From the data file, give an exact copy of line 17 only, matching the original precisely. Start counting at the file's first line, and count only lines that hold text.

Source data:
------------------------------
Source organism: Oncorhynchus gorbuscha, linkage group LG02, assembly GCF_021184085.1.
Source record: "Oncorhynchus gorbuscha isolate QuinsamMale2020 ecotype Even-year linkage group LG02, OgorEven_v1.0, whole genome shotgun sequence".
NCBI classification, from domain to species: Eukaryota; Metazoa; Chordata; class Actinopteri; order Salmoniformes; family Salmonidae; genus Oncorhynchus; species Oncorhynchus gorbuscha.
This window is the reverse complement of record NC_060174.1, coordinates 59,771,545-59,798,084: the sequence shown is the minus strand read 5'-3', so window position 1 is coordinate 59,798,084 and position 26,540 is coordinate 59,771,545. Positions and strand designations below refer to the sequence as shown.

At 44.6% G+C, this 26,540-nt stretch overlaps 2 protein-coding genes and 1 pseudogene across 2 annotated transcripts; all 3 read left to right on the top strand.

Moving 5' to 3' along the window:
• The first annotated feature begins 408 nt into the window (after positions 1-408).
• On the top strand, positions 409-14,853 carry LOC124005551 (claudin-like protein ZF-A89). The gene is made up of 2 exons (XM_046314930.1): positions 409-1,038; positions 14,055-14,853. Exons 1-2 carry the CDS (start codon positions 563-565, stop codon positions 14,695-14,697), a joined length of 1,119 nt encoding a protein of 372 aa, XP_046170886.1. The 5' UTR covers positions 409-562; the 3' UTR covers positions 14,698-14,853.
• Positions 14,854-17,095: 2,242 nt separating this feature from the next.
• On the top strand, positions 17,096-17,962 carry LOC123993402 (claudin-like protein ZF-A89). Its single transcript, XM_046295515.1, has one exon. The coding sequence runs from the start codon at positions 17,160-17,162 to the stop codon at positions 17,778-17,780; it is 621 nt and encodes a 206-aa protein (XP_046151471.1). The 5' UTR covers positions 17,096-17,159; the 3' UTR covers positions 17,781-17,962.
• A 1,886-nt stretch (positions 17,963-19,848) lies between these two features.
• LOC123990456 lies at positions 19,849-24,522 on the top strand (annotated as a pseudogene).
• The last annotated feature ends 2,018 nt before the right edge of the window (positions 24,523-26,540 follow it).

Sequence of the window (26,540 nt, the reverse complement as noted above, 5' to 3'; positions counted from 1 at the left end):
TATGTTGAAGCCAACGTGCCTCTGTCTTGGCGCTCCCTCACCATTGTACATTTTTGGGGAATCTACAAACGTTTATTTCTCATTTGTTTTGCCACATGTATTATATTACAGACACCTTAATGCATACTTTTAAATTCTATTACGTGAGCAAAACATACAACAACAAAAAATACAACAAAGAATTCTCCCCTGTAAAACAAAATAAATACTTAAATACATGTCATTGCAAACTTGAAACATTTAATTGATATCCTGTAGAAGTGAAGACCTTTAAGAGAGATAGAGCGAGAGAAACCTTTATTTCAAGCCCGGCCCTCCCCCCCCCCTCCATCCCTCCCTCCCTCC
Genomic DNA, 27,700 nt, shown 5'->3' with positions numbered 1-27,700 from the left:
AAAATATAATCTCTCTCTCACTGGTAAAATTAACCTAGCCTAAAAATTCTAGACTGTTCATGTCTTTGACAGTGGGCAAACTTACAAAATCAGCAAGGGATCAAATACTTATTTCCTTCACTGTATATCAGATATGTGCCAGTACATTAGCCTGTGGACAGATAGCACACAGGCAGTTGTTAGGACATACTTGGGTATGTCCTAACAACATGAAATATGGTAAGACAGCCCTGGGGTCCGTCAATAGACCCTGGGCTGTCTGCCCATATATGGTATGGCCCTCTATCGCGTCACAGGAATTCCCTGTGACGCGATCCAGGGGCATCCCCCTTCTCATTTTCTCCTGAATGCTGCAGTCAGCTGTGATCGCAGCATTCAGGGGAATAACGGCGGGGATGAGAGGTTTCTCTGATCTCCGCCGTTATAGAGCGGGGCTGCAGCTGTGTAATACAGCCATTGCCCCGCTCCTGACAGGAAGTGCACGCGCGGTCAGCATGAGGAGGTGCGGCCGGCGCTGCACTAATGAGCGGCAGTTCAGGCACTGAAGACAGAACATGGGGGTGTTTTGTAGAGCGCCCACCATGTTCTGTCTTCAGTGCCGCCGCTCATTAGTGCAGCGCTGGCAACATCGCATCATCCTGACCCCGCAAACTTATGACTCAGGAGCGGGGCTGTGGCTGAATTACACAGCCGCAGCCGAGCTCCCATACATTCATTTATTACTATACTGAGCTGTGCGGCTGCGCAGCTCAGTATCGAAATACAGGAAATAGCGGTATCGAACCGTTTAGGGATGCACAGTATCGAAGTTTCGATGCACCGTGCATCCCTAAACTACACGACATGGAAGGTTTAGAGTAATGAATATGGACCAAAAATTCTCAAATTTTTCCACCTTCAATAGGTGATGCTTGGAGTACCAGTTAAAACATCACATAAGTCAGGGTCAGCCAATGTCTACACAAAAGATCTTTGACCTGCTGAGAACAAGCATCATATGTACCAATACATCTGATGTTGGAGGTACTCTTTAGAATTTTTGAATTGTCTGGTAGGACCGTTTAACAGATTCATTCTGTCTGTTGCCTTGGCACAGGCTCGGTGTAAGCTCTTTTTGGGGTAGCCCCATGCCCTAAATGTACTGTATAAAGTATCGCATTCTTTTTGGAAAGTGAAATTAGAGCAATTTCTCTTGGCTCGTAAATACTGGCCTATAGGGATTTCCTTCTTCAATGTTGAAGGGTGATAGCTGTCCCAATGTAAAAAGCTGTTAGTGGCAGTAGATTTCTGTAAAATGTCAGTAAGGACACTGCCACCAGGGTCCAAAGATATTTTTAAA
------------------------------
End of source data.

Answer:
AAAATATAATCTCTCTCTCACTGGTAAAATTAACCTAGCCTAAAAATTCTAGACTGTTCATGTCTTTGACAGTGGGCAAACTTACAAAATCAGCAAGGGATCAAATACTTATTTCCTTCACTGTATATCAGATATGTGCCAGTACATTAGCCTGTGGACAGATAGCACACAGGCAGTTGTTAGGACATACTTGGGTATGTCCTAACAACATGAAATATGGTAAGACAGCCCTGGGGTCCGTCAATAGACCCTGGGCTGTCTGCCCATATATGGTATGGCCCTCTATCGCGTCACAGGAATTCCCTGTGACGCGATCCAGGGGCATCCCCCTTCTCATTTTCTCCTGAATGCTGCAGTCAGCTGTGATCGCAGCATTCAGGGGAATAACGGCGGGGATGAGAGGTTTCTCTGATCTCCGCCGTTATAGAGCGGGGCTGCAGCTGTGTAATACAGCCATTGCCCCGCTCCTGACAGGAAGTGCACGCGCGGTCAGCATGAGGAGGTGCGGCCGGCGCTGCACTAATGAGCGGCAGTTCAGGCACTGAAGACAGAACATGGGGGTGTTTTGTAGAGCGCCCACCATGTTCTGTCTTCAGTGCCGCCGCTCATTAGTGCAGCGCTGGCAACATCGCATCATCCTGACCCCGCAAACTTATGACTCAGGAGCGGGGCTGTGGCTGAATTACACAGCCGCAGCCGAGCTCCCATACATTCATTTATTACTATACTGAGCTGTGCGGCTGCGCAGCTCAGTATCGAAATACAGGAAATAGCGGTATCGAACCGTTTAGGGATGCACAGTATCGAAGTTTCGATGCACCGTGCATCCCTAAACTACACGACATGGAAGGTTTAGAGTAATGAATATGGACCAAAAATTCTCAAATTTTTCCACCTTCAATAGGTGATGCTTGGAGTACCAGTTAAAACATCACATAAGTCAGGGTCAGCCAATGTCTACACAAAAGATCTTTGACCTGCTGAGAACAAGCATCATATGTACCAATACATCTGATGTTGGAGGTACTCTTTAGAATTTTTGAATTGTCTGGTAGGACCGTTTAACAGATTCATTCTGTCTGTTGCCTTGGCACAGGCTCGGTGTAAGCTCTTTTTGGGGTAGCCCCATGCCCTAAATGTACTGTATAAAGTATCGCATTCTTTTTGGAAAGTGAAATTAGAGCAATTTCTCTTGGCTCGTAAATACTGGCCTATAGGGATTTCCTTCTTCAATGTTGAAGGGTGATAGCTGTCCCAATGTAAAAAGCTGTTAGTGGCAGTAGATTTCTGTAAAATGTCAGTAAGGACACTGCCACCAGGGTCCAAAGATATTTTTAAA